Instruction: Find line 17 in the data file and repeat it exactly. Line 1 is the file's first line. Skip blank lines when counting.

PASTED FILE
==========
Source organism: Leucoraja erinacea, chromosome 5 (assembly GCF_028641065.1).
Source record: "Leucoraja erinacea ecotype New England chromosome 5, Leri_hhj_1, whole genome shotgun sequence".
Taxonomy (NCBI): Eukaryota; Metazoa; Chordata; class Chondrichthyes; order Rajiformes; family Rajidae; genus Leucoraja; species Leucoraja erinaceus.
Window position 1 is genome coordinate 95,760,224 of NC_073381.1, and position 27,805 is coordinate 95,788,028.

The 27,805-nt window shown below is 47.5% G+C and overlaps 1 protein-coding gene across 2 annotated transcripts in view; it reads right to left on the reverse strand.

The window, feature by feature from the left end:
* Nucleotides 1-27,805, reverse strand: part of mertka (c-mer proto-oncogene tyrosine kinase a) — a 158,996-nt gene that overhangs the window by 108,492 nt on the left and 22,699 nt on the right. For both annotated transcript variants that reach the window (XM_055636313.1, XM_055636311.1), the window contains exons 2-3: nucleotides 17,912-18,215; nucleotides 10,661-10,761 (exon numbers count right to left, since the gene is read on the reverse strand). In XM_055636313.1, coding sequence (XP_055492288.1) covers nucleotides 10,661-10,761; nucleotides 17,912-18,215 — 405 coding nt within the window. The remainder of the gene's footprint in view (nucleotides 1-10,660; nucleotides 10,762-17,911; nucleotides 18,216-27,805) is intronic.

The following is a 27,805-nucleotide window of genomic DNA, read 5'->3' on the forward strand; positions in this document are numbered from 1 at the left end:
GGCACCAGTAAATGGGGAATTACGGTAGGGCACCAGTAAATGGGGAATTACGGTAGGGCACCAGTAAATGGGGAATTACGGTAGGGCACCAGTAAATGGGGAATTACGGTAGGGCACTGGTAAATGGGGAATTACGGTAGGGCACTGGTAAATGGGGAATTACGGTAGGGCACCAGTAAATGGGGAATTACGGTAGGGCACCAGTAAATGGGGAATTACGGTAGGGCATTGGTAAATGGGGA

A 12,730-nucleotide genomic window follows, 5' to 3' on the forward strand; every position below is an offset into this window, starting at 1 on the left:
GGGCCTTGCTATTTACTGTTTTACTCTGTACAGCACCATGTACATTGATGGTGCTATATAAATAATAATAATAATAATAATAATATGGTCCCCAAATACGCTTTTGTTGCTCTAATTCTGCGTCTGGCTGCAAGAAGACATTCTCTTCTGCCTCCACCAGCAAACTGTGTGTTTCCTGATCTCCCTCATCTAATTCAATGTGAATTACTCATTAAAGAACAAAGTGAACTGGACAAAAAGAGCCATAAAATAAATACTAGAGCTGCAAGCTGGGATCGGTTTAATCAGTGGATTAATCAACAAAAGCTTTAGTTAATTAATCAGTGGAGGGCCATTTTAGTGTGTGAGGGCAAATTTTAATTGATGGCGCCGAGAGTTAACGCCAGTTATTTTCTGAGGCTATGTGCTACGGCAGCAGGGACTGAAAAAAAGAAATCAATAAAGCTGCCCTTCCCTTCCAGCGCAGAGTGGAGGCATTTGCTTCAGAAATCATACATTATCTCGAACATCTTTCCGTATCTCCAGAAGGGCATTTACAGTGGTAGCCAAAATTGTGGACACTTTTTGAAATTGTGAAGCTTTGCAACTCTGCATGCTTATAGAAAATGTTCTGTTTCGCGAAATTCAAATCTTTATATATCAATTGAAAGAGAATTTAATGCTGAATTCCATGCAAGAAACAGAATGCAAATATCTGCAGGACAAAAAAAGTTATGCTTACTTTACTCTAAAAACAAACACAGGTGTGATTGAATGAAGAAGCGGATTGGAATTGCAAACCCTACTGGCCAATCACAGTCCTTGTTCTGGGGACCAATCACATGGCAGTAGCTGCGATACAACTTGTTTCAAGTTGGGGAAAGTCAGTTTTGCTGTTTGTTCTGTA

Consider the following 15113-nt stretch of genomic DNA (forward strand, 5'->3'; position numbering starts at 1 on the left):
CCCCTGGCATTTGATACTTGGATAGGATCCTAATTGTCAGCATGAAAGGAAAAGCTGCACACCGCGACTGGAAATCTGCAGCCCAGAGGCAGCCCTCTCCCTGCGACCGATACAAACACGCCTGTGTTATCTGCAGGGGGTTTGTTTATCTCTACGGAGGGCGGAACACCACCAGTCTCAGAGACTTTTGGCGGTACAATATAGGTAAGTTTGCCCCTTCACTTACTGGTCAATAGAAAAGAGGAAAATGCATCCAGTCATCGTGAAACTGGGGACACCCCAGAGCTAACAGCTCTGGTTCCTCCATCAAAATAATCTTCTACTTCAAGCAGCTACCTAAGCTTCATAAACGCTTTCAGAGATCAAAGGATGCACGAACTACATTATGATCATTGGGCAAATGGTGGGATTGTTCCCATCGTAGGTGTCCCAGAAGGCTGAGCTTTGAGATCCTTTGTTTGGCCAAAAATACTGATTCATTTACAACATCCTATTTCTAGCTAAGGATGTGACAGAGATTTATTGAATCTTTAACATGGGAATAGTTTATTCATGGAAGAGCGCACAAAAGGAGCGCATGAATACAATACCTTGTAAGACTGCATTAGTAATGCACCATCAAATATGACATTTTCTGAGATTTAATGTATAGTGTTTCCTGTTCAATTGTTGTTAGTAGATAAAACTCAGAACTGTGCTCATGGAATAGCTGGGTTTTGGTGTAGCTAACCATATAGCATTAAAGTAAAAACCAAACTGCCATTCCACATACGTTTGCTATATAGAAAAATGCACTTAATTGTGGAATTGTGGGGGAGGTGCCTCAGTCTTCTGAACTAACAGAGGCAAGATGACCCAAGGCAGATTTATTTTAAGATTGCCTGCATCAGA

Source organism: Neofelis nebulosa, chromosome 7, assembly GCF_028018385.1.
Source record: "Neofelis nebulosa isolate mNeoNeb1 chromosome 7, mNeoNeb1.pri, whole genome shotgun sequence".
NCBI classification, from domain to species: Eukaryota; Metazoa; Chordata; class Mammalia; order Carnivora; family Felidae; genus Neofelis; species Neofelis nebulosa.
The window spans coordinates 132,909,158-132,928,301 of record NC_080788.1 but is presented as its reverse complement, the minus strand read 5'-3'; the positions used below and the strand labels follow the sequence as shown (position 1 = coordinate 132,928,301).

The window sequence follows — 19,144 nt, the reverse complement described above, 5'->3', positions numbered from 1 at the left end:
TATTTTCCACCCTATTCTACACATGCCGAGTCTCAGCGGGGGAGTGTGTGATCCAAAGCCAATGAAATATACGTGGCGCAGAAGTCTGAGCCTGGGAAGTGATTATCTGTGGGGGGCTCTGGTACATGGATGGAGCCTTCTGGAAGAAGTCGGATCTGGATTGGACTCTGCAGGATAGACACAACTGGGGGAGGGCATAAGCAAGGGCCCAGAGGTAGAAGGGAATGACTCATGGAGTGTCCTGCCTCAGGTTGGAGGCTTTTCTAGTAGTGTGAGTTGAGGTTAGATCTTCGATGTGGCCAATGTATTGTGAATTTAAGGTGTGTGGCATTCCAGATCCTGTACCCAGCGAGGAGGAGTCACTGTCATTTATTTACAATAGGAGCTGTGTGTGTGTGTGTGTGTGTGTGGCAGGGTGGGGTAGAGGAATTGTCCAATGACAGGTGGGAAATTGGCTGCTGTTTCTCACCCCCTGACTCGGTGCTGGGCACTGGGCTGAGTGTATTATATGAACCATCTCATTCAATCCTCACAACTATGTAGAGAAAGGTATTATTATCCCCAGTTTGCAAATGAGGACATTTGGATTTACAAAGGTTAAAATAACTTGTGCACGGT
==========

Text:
The window spans coordinates 132,909,158-132,928,301 of record NC_080788.1 but is presented as its reverse complement, the minus strand read 5'-3'; the positions used below and the strand labels follow the sequence as shown (position 1 = coordinate 132,928,301).